Bank of England ‘cannot rule out’ further interest rate rises, says decision-maker
The Bank of England cannot rule out more interest rate increases, a member of its decision-making body said on Thursday.
Jonathan Haskel told an audience in Washington DC that inflation could be worse, but that the Bank might be forced to increase interest rates again in order to bring it back to its 2% target.
“As difficult as our current circumstances are, embedded inflation would be worse,” Mr Haskel said a day after Consumer Prices Index inflation was revealed to have hit 8.7% in April.
But, he added: “The fact of the matter is that inflation in Britain is too high … these numbers are just too large.”
April’s inflation figures were a drop from the month before, but still far ahead of what analysts had expected. Following the announcement, markets started to expect interest rates to go higher than they previously had thought.
The Bank’s Monetary Policy Committee (MPC), on which Mr Haskel sits, has raised rates 12 times in a row to 4.5% from 0.1% in December 2021.
The period since the Bank of England’s independence in 1997 has not seen a series of shocks like this before
“The MPC remains committed to bringing inflation sustainably back to the 2% target, and that is what we will do. But to do this, further increases in Bank rate cannot be ruled out,” he said in a speech at the Peterson Institute for International Economics.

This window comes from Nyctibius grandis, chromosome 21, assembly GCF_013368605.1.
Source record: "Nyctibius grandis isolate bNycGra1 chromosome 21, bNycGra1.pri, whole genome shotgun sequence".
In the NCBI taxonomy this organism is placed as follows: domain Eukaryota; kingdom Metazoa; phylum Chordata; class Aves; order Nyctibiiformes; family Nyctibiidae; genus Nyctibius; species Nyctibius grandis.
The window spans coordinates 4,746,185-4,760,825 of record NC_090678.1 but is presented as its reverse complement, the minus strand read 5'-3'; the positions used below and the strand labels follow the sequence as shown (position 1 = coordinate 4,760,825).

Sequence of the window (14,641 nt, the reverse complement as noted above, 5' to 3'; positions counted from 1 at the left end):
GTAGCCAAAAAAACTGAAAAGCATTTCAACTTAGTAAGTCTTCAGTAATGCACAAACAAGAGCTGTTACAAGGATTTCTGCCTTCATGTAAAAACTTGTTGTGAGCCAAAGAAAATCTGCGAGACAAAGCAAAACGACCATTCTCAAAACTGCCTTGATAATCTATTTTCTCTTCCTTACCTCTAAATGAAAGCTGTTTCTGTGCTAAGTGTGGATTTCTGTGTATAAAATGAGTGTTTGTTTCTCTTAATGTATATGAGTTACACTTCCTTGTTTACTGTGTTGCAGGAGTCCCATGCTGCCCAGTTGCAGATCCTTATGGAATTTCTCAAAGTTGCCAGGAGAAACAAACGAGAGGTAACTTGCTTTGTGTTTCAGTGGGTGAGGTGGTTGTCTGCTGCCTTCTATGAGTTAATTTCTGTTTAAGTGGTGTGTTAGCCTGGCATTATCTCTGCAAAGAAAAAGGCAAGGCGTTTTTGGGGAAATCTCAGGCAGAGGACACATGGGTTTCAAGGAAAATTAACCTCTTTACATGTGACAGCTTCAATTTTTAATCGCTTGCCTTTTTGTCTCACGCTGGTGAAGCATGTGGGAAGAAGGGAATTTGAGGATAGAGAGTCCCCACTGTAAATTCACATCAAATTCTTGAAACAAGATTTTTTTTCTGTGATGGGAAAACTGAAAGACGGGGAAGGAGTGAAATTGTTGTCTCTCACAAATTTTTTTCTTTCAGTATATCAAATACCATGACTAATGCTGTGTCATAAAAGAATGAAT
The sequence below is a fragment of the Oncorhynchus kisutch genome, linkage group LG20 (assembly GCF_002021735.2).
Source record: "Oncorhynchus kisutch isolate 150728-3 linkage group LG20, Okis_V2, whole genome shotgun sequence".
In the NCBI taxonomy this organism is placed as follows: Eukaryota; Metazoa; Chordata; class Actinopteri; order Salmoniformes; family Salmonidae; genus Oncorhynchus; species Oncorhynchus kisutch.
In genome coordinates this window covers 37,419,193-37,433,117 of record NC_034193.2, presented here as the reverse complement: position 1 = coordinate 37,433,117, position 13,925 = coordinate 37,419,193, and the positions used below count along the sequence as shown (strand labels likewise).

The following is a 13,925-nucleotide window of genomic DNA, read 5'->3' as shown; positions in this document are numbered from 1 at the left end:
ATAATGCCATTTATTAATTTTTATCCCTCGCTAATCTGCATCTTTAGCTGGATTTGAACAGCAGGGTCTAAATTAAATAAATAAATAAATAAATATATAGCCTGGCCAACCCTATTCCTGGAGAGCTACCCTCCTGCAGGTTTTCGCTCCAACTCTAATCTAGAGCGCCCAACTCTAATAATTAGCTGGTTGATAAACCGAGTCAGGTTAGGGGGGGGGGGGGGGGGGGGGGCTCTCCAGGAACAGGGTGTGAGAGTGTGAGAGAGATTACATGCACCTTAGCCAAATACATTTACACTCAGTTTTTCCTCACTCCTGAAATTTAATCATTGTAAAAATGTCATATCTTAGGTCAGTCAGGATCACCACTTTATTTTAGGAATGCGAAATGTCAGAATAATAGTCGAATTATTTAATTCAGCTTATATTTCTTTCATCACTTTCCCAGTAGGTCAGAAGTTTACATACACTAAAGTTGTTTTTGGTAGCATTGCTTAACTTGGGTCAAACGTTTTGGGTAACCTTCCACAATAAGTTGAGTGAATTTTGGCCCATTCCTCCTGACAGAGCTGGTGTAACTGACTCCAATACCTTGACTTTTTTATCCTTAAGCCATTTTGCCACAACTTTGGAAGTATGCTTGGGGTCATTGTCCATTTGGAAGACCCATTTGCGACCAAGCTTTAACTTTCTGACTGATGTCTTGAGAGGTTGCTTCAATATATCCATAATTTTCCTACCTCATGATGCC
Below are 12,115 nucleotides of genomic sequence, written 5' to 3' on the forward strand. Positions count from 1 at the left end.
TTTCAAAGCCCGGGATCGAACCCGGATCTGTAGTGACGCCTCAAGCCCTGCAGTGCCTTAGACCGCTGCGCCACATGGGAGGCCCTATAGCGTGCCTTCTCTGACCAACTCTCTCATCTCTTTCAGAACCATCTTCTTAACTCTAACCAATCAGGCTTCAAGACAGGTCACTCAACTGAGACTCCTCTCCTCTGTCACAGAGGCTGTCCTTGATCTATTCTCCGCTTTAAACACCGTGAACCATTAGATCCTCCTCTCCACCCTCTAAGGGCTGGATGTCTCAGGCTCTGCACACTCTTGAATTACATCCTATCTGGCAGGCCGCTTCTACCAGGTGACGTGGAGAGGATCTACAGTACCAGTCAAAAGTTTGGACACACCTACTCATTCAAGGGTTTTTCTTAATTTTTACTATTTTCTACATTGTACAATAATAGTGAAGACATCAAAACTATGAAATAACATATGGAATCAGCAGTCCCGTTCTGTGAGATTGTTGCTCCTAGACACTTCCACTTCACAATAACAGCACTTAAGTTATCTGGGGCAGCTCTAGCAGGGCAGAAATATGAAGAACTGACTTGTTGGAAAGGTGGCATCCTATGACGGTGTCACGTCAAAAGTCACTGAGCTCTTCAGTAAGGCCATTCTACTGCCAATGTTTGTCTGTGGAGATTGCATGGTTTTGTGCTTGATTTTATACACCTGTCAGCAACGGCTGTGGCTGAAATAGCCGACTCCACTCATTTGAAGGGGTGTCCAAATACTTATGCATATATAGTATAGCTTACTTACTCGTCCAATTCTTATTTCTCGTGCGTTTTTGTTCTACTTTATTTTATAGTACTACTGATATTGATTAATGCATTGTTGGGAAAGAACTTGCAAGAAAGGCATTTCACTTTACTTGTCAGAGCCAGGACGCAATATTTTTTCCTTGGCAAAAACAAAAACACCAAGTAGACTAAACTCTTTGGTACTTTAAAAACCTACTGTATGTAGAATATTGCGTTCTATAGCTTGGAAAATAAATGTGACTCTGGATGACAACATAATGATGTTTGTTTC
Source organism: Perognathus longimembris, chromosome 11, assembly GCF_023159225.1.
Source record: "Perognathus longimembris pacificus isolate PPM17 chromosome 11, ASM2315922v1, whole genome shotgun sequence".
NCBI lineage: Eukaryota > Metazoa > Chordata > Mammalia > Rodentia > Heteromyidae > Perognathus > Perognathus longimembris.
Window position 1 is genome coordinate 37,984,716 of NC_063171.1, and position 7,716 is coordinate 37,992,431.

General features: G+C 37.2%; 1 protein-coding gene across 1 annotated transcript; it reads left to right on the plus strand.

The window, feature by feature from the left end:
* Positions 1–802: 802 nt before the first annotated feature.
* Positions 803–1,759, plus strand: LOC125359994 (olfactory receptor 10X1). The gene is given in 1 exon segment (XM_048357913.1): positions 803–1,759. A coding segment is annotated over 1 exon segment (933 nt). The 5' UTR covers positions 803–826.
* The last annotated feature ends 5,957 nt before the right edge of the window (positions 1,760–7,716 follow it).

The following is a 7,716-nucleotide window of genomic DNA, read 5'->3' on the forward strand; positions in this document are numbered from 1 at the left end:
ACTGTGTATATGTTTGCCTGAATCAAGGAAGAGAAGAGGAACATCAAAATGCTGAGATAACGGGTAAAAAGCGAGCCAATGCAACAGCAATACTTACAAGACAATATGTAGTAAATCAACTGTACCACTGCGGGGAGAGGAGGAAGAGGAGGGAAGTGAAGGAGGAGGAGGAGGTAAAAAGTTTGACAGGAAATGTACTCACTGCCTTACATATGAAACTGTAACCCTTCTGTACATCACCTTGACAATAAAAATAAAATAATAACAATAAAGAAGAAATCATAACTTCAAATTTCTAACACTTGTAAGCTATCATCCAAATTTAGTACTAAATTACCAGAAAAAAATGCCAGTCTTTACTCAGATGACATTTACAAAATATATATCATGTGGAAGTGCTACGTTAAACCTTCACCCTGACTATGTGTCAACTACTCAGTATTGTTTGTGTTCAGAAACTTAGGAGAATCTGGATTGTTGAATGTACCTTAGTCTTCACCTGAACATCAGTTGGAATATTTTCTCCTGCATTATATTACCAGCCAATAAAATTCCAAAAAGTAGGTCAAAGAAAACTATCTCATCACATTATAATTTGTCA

He suggested that there have been no comparable periods in recent history to understand the path for inflation.
The last time inflation levels were this high was in the 1970s and 1980s, but “a lot has changed in the structure of the economy since then”, he said.
Mr Haskel added: “The period since the Bank of England’s independence in 1997 has not seen a series of shocks like this before.”
He added that there was not much evidence to show that inflation was being largely impacted by firms raising prices.
“My reading of official UK inflation data is that the contribution of rising business profits to recent inflation is small,” Mr Haskel said.
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